Dengue has become a global problem since the Second World War and is common in more than 110 countries. Each year between 50 and 528 million people are infected and approximately 10,000 to 20,000 die. The earliest descriptions of an outbreak date from 1779. Its viral cause and spread were understood by the early 20th century. Apart from eliminating the mosquitoes, work is ongoing for medication targeted directly at the virus. It is classified as a neglected tropical disease.
Dengue can occasionally affect several other body systems, either in isolation or along with the classic dengue symptoms. A decreased level of consciousness occurs in 0.5–6% of severe cases, which is attributable either to inflammation of the brain by the virus or indirectly as a result of impairment of vital organs, for example, the liver.
Other neurological disorders have been reported in the context of dengue, such as transverse myelitis and Guillain–Barré syndrome. Infection of the heart and acute liver failure are among the rarer complications. A pregnant woman who develops dengue may be at a higher risk of miscarriage as well as low birth weight and premature birth.
Dengue is spreading to more temperate countries like Nepal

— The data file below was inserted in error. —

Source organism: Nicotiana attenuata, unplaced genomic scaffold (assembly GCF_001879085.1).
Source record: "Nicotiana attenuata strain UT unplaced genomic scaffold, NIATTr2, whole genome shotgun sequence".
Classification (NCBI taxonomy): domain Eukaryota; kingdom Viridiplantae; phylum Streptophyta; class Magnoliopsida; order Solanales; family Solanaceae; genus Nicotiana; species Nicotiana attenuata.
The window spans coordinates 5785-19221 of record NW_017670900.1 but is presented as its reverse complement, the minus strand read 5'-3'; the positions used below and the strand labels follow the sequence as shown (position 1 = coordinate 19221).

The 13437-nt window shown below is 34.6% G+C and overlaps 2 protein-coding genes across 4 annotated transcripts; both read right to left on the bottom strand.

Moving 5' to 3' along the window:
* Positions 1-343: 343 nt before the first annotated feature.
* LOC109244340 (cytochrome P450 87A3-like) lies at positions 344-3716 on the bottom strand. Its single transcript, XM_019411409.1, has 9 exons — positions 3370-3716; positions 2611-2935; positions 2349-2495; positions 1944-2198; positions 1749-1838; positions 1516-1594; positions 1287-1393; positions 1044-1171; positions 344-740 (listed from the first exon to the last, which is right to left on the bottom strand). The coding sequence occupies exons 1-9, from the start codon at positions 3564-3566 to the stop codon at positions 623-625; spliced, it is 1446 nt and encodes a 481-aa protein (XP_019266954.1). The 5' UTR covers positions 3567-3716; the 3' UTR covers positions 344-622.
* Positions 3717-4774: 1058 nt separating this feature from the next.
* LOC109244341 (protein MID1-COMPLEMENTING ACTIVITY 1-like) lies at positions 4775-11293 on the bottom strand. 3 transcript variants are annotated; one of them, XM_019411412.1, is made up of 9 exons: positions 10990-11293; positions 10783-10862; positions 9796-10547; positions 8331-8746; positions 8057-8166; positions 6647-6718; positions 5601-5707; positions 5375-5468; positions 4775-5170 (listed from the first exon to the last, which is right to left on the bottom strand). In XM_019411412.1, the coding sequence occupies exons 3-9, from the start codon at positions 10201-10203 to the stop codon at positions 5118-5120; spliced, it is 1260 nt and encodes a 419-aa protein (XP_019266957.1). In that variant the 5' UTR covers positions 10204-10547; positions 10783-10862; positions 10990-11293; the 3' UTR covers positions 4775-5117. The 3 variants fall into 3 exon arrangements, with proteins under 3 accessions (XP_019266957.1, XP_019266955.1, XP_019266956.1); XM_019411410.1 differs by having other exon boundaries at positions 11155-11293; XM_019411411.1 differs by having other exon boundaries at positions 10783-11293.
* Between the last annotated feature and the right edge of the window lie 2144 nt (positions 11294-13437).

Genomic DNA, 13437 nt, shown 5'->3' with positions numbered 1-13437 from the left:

The United Nations health agency, World Health Organization, has recently published a list of 10 biggest threats, highlighting one of those, dengue, is spreading to less tropical and more temperate countries like Nepal as well.
“A high number of cases occur in the rainy seasons of countries such as Bangladesh and India. Now, its season in these countries is lengthening significantly,” the report reads, “And the disease is spreading to less tropical and more temperate countries such as Nepal, that have not traditionally seen the disease.” The list has mentioned dengue as the ninth biggest threat to global health.
Other items on the list include air pollution and climate change, noncommunicable diseases, global influenza pandemic, fragile and vulnerable settings, antimicrobial resistance, ebola and other high-threat pathogens, weak primary health care, vaccine hesitancy and HIV.
Meanwhile, the WHO says it is launching a new five year strategic plan in order to address these and other threats.“This plan focuses on a triple billion target: ensuring one billion more people benefit from access to universal health coverage, one billion more people are protected from health emergencies and one billion more people enjoy better health and well-being.”